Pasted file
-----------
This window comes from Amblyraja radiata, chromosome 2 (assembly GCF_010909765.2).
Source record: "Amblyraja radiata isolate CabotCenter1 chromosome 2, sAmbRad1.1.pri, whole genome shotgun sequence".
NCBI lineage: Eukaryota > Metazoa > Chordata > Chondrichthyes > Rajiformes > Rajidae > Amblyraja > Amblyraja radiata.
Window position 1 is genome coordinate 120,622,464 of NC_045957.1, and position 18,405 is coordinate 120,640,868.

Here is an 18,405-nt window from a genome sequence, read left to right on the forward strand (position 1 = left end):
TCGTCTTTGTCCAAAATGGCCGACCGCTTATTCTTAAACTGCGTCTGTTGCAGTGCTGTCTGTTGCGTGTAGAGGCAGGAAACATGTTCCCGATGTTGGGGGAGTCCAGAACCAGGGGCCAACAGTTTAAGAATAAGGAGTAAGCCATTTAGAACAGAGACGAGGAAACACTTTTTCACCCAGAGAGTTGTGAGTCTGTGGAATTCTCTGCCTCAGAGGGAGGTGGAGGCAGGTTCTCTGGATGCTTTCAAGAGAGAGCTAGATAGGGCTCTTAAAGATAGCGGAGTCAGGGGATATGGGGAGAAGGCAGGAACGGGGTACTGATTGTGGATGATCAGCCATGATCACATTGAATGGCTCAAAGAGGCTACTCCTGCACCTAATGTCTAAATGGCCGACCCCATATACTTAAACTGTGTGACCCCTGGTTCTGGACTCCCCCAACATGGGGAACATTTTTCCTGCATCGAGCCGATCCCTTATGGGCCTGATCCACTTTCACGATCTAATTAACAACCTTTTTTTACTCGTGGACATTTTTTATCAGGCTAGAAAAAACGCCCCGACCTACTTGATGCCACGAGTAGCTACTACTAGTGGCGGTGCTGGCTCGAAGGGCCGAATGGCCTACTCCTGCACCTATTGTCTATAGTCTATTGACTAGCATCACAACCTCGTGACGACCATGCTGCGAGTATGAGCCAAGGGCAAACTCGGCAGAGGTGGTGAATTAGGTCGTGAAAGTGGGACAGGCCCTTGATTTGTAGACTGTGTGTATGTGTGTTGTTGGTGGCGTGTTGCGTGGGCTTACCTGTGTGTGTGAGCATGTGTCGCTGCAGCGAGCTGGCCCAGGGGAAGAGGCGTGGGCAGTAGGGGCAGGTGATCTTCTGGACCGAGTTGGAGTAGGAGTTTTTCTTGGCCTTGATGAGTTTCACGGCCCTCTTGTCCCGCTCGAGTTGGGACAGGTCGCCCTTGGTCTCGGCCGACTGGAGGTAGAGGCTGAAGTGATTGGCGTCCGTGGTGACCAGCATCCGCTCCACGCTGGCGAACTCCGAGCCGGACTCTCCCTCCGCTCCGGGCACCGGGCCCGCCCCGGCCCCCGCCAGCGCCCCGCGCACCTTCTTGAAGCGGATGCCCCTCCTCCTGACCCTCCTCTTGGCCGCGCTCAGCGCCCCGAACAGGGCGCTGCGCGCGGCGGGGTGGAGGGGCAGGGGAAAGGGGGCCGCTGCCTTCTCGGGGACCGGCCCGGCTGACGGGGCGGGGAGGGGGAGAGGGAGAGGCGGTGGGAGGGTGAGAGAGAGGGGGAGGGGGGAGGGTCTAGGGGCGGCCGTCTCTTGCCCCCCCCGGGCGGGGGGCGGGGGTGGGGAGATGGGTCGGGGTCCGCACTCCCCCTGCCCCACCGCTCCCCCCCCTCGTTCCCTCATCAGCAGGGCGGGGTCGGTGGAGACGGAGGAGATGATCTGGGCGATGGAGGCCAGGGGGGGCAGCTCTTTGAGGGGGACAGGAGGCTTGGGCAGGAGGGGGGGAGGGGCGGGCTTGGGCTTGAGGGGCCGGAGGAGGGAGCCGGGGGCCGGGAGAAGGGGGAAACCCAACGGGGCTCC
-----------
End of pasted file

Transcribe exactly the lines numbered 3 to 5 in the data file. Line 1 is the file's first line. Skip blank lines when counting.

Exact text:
NCBI lineage: Eukaryota > Metazoa > Chordata > Chondrichthyes > Rajiformes > Rajidae > Amblyraja > Amblyraja radiata.
Window position 1 is genome coordinate 120,622,464 of NC_045957.1, and position 18,405 is coordinate 120,640,868.

Here is an 18,405-nt window from a genome sequence, read left to right on the forward strand (position 1 = left end):